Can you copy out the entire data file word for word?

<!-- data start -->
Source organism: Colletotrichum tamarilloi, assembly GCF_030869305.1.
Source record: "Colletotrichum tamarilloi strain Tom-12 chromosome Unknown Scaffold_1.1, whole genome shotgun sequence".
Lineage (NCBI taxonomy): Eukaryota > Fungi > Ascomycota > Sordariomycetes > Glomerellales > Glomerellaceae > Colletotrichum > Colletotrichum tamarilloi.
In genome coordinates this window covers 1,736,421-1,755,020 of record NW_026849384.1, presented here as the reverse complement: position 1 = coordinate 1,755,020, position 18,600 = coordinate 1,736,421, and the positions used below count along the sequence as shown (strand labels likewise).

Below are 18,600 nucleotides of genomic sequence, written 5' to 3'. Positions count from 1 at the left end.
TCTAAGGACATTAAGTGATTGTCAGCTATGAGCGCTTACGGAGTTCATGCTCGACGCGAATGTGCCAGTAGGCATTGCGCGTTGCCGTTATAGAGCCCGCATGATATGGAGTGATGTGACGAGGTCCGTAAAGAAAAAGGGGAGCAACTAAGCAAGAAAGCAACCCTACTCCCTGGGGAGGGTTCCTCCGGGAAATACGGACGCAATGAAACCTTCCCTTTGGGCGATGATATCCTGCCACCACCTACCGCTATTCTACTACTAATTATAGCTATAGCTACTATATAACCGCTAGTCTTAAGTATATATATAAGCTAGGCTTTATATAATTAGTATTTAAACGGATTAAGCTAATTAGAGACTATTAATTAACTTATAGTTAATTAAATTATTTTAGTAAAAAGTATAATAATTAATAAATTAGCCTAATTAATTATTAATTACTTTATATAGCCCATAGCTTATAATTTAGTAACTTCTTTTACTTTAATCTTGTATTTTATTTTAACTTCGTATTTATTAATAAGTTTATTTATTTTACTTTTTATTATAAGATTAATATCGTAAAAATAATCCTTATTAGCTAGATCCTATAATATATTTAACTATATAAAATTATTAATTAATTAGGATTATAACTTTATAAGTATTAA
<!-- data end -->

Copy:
Source organism: Colletotrichum tamarilloi, assembly GCF_030869305.1.
Source record: "Colletotrichum tamarilloi strain Tom-12 chromosome Unknown Scaffold_1.1, whole genome shotgun sequence".
Lineage (NCBI taxonomy): Eukaryota > Fungi > Ascomycota > Sordariomycetes > Glomerellales > Glomerellaceae > Colletotrichum > Colletotrichum tamarilloi.
In genome coordinates this window covers 1,736,421-1,755,020 of record NW_026849384.1, presented here as the reverse complement: position 1 = coordinate 1,755,020, position 18,600 = coordinate 1,736,421, and the positions used below count along the sequence as shown (strand labels likewise).

Below are 18,600 nucleotides of genomic sequence, written 5' to 3'. Positions count from 1 at the left end.
TCTAAGGACATTAAGTGATTGTCAGCTATGAGCGCTTACGGAGTTCATGCTCGACGCGAATGTGCCAGTAGGCATTGCGCGTTGCCGTTATAGAGCCCGCATGATATGGAGTGATGTGACGAGGTCCGTAAAGAAAAAGGGGAGCAACTAAGCAAGAAAGCAACCCTACTCCCTGGGGAGGGTTCCTCCGGGAAATACGGACGCAATGAAACCTTCCCTTTGGGCGATGATATCCTGCCACCACCTACCGCTATTCTACTACTAATTATAGCTATAGCTACTATATAACCGCTAGTCTTAAGTATATATATAAGCTAGGCTTTATATAATTAGTATTTAAACGGATTAAGCTAATTAGAGACTATTAATTAACTTATAGTTAATTAAATTATTTTAGTAAAAAGTATAATAATTAATAAATTAGCCTAATTAATTATTAATTACTTTATATAGCCCATAGCTTATAATTTAGTAACTTCTTTTACTTTAATCTTGTATTTTATTTTAACTTCGTATTTATTAATAAGTTTATTTATTTTACTTTTTATTATAAGATTAATATCGTAAAAATAATCCTTATTAGCTAGATCCTATAATATATTTAACTATATAAAATTATTAATTAATTAGGATTATAACTTTATAAGTATTAA